Obama touted the success on Tuesday, calling the legislation a "big deal" that will will help middle class Americans by providing an extra $40 in their paychecks.

“That $40 helps to pay the rent, the groceries, the rising cost of gas -- which is on a lot of people's minds right now,” he said.

“Congress did the right thing here.  They listened to the voice of the American people.  Each side made a few compromises.  We passed some important reforms to help turn unemployment insurance into re-employment insurance, so that more people get training and the skills they need to get back in a job,” the president continued.

Copyright 2012 ABC News Radio


Guantanamo: The Next Democratic Rebellion Against Obama?

Photo Courtesy - Getty Images(WASHINGTON) -- As extension of tax cuts pits Democrats against the White House, President Obama is facing another rebellion from House Democrats, who slipped a provision into the federal funding bill this week barring alleged terror suspects at Guantanamo Bay from being moved to U.S. prisons.

Guantanamo has been a sore point for Democrats and Republicans; Obama signed an executive order 21 months ago -- one of his first as commander-in-chief -- to shut it down.  His plan to have detainees move to federal prisons has taken much heat from both sides of the political aisle.

The president's plan this week also received another blow in the form of a report by Director of National Intelligence James Clapper, which said "the number of former detainees identified as reengaged in terrorist or insurgent activity will increase."

Of the 598 detainees who have been released, the DNI report found that 81 of them, or 13.5 percent, are confirmed and 69, or 11.5 percent, are suspected of re-engaging in terrorist or insurgent activities.  Of the 66 former Guantanamo detainees transferred since Obama took office, "two are confirmed and three are suspected of reengaging in terrorist or insurgent activities."

The White House insists that closing the Guantanamo Bay detainee center is a "national security imperative," but the latest move by the House, amid the background of Clapper's report, does not bode well for the president's agenda.

Copyright 2010 ABC News Radio


Congressman Weiner: Obama More Like 'Negotiator-in-Chief'

Photo Courtesy - ABC News(WASHINGTON) -- After his behind closed doors sparring match with Vice President Biden on the tax cut deal Wednesday night, Congressman Anthony Weiner still had some fight in him Thursday morning.

“Unfortunately I think that President Obama sees the job more as negotiator-in-chief than really the leader of our country and the leader of our party,” the New York Democrat told ABC News.

Weiner conceded that there are “some good things” in the tax cut deal, but he believes it could have been better if Obama had put up more of a fight.

"We want the president to be a success, there’s no doubt about that," Weiner said.  "And that’s what separates us from the Republicans.  But I have to tell you something it’s only going to get worse for the president if he allows himself to be pushed around by this with deals like this."

Weiner added that the Democrats' "objective isn’t to necessarily block it.  We’re trying to improve it.  We’re trying to get some things included in the deal that aren’t.  We’re trying to get some things taken out.  If the idea is that, that this is a take it or leave it deal I think the president is going to realize that there are going to be a lot of Democrats who are going to be voting no."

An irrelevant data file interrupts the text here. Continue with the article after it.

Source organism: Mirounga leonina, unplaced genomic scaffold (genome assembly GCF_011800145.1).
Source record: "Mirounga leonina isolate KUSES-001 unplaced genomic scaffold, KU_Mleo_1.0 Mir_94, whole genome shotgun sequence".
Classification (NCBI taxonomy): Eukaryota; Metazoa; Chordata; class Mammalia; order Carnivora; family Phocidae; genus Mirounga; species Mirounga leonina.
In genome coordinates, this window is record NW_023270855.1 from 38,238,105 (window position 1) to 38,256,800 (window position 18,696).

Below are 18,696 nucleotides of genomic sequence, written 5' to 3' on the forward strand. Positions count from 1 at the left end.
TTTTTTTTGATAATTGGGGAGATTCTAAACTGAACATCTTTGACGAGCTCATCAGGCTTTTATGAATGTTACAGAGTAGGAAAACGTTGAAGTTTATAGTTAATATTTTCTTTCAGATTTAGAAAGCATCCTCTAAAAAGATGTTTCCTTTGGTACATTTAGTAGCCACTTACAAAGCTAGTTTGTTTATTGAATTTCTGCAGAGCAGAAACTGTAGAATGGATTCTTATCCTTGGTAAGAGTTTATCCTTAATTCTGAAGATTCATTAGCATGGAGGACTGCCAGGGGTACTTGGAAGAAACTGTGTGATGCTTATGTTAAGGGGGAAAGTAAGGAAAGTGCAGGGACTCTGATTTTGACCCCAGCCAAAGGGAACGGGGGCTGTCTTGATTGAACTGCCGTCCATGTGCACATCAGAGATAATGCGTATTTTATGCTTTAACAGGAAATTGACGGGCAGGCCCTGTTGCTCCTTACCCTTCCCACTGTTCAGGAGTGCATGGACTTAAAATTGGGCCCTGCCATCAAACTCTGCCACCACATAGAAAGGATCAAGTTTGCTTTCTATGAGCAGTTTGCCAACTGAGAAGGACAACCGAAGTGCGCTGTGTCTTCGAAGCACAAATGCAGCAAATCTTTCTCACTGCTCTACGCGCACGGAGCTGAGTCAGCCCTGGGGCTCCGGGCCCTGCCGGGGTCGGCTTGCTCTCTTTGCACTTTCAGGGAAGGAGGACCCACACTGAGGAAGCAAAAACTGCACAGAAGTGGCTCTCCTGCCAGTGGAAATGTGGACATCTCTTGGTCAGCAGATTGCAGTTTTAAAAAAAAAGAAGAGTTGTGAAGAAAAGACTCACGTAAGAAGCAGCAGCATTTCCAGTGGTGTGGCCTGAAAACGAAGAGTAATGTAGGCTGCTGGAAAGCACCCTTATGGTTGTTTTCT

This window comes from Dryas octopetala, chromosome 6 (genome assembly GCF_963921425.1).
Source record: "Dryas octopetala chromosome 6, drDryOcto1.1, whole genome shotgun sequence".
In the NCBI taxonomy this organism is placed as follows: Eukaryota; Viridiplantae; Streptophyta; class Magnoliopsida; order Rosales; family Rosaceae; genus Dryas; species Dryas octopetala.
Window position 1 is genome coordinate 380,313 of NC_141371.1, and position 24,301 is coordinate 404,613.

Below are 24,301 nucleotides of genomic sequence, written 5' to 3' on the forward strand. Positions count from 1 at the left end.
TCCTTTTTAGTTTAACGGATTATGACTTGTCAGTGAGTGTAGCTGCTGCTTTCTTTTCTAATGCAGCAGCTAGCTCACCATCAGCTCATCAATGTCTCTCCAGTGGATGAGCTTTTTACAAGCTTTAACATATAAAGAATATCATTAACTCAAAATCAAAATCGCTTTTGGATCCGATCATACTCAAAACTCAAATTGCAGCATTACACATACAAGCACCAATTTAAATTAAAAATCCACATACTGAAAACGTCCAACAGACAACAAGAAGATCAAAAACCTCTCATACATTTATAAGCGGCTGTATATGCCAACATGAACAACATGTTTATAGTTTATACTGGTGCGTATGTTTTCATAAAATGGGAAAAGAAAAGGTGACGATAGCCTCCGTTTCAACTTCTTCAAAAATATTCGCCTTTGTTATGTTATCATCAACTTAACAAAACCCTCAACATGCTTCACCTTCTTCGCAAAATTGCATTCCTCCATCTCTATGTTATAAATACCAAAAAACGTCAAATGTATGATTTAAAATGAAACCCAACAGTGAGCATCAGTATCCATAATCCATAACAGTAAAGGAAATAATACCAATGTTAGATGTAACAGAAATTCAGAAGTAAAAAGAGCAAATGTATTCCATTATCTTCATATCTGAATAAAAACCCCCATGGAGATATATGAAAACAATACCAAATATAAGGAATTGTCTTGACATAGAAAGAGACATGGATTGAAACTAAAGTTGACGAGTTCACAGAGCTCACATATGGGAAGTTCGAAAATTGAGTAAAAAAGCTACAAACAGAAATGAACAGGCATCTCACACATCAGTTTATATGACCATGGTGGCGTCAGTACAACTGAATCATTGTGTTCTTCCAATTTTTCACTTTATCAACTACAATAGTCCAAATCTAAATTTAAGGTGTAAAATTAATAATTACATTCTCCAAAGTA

Copyright 2010 ABC News Radio


Biden Tells House Democrats to 'Take or Leave' Tax Cut Deal

Photo Courtesy - Joe Raedle/Getty Images(WASHINGTON) -- Vice President Joe Biden met with House Democrats Wednesday night in an effort to persuade them to accept the tax cut deal that many of them are having a hard time swallowing.

Paraphrasing the vice president, California Democratic Rep. Henry Waxman, said Biden referred to the compromise as a kind of "take it, or leave it" deal.

Democrats in the meeting said that Biden left little room for tweaking the deal, and while many members of the party continue to be agitated at the substance of the compromise plan as well as the White House’s handling of the negotiations, there are now signs that it may be moving toward congressional passage before the end of the year.

With backing from a critical mass of Senate Democrats, the administration will likely be able to avoid a filibuster.

Copyright 2010 ABC News Radio


South Carolina Senator Jim DeMint Opposes Tax Deal

Photo Courtesy - ABC News(WASHINGTON) -- Republican Sen. Jim DeMint of South Carolina says he will oppose the tax deal President Obama made with the Republican leadership.  He’ll join the likes of liberal Sen. Bernie Sanders of Vermont in filibustering it.

“Most of us who ran this election said we weren’t going to vote for anything that increased the deficit.  This does,” DeMint said Wednesday morning on the Hugh Hewitt radio show.

DeMint doesn’t like the fact that the tax cut extension is temporary and he doesn’t like the extension of unemployment insurance.

“I don’t think we need to extend unemployment any further without paying for it, and without making some modifications such as turning it into a loan at some point.  It then encourages people to go back to work,” DeMint said.  “The biggest problem I have is we don’t need a temporary economy, which means we don’t need a temporary tax rate.  A permanent extension of our current tax rates would allow businesses to plan five and ten years in advance, and that’s how you build an economy.”

Even the estate tax provision -- which has enraged liberals because it would cut the scheduled increase in the estate tax from 55 percent to 35 percent and only applies to estates valued at over $5 million -- doesn’t satisfy DeMint.

“It raises the death tax,” DeMint says, presumably because this year, in an anomaly, the estate tax is zero percent.

Copyright 2010 ABC News Radio